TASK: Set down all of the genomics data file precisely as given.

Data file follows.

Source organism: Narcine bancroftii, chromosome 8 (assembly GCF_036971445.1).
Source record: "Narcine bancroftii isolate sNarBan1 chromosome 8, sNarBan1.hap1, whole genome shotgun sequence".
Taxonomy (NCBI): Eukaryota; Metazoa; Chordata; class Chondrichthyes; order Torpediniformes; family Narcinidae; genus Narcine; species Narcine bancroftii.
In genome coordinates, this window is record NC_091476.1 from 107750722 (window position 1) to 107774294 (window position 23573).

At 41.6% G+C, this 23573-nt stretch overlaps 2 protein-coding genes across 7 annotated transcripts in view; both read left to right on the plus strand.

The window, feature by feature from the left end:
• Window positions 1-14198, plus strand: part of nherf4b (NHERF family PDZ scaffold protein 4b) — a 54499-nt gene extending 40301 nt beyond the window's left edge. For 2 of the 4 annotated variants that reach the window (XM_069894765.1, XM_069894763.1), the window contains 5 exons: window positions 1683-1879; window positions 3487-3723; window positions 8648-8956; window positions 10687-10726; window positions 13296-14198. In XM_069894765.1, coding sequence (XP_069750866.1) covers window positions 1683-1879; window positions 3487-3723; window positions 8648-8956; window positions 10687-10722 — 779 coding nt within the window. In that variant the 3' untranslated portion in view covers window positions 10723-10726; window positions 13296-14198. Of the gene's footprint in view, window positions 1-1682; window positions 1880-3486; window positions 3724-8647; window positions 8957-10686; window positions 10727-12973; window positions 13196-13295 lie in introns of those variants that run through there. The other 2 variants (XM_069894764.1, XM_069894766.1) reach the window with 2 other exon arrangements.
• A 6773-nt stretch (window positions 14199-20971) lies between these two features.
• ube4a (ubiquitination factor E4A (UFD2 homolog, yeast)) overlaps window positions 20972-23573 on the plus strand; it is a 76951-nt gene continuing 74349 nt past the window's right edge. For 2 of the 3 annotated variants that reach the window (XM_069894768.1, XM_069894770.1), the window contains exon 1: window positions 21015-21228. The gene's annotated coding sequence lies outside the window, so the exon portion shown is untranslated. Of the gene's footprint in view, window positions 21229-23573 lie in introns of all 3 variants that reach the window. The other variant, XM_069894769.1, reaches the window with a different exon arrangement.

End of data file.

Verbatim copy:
Source organism: Narcine bancroftii, chromosome 8 (assembly GCF_036971445.1).
Source record: "Narcine bancroftii isolate sNarBan1 chromosome 8, sNarBan1.hap1, whole genome shotgun sequence".
Taxonomy (NCBI): Eukaryota; Metazoa; Chordata; class Chondrichthyes; order Torpediniformes; family Narcinidae; genus Narcine; species Narcine bancroftii.
In genome coordinates, this window is record NC_091476.1 from 107750722 (window position 1) to 107774294 (window position 23573).

At 41.6% G+C, this 23573-nt stretch overlaps 2 protein-coding genes across 7 annotated transcripts in view; both read left to right on the plus strand.

The window, feature by feature from the left end:
• Window positions 1-14198, plus strand: part of nherf4b (NHERF family PDZ scaffold protein 4b) — a 54499-nt gene extending 40301 nt beyond the window's left edge. For 2 of the 4 annotated variants that reach the window (XM_069894765.1, XM_069894763.1), the window contains 5 exons: window positions 1683-1879; window positions 3487-3723; window positions 8648-8956; window positions 10687-10726; window positions 13296-14198. In XM_069894765.1, coding sequence (XP_069750866.1) covers window positions 1683-1879; window positions 3487-3723; window positions 8648-8956; window positions 10687-10722 — 779 coding nt within the window. In that variant the 3' untranslated portion in view covers window positions 10723-10726; window positions 13296-14198. Of the gene's footprint in view, window positions 1-1682; window positions 1880-3486; window positions 3724-8647; window positions 8957-10686; window positions 10727-12973; window positions 13196-13295 lie in introns of those variants that run through there. The other 2 variants (XM_069894764.1, XM_069894766.1) reach the window with 2 other exon arrangements.
• A 6773-nt stretch (window positions 14199-20971) lies between these two features.
• ube4a (ubiquitination factor E4A (UFD2 homolog, yeast)) overlaps window positions 20972-23573 on the plus strand; it is a 76951-nt gene continuing 74349 nt past the window's right edge. For 2 of the 3 annotated variants that reach the window (XM_069894768.1, XM_069894770.1), the window contains exon 1: window positions 21015-21228. The gene's annotated coding sequence lies outside the window, so the exon portion shown is untranslated. Of the gene's footprint in view, window positions 21229-23573 lie in introns of all 3 variants that reach the window. The other variant, XM_069894769.1, reaches the window with a different exon arrangement.